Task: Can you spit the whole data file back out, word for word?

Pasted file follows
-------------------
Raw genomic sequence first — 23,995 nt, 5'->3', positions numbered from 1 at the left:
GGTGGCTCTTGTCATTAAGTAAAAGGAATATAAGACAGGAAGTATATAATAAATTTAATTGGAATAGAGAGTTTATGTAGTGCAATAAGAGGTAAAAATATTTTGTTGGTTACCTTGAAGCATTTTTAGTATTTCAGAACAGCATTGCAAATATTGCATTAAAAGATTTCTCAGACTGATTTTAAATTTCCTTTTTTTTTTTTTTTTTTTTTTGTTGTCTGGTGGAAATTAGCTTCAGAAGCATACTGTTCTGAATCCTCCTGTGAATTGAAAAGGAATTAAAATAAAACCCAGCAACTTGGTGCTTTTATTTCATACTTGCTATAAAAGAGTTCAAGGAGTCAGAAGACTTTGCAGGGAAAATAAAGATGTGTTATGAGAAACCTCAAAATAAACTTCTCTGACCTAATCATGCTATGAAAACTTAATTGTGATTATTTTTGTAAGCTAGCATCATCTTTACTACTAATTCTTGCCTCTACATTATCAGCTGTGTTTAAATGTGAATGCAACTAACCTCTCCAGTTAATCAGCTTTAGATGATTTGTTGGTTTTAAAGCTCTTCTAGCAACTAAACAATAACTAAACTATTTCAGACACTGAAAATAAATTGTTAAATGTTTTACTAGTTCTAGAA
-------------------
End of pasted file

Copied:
Raw genomic sequence first — 23,995 nt, 5'->3', positions numbered from 1 at the left:
GGTGGCTCTTGTCATTAAGTAAAAGGAATATAAGACAGGAAGTATATAATAAATTTAATTGGAATAGAGAGTTTATGTAGTGCAATAAGAGGTAAAAATATTTTGTTGGTTACCTTGAAGCATTTTTAGTATTTCAGAACAGCATTGCAAATATTGCATTAAAAGATTTCTCAGACTGATTTTAAATTTCCTTTTTTTTTTTTTTTTTTTTTTGTTGTCTGGTGGAAATTAGCTTCAGAAGCATACTGTTCTGAATCCTCCTGTGAATTGAAAAGGAATTAAAATAAAACCCAGCAACTTGGTGCTTTTATTTCATACTTGCTATAAAAGAGTTCAAGGAGTCAGAAGACTTTGCAGGGAAAATAAAGATGTGTTATGAGAAACCTCAAAATAAACTTCTCTGACCTAATCATGCTATGAAAACTTAATTGTGATTATTTTTGTAAGCTAGCATCATCTTTACTACTAATTCTTGCCTCTACATTATCAGCTGTGTTTAAATGTGAATGCAACTAACCTCTCCAGTTAATCAGCTTTAGATGATTTGTTGGTTTTAAAGCTCTTCTAGCAACTAAACAATAACTAAACTATTTCAGACACTGAAAATAAATTGTTAAATGTTTTACTAGTTCTAGAA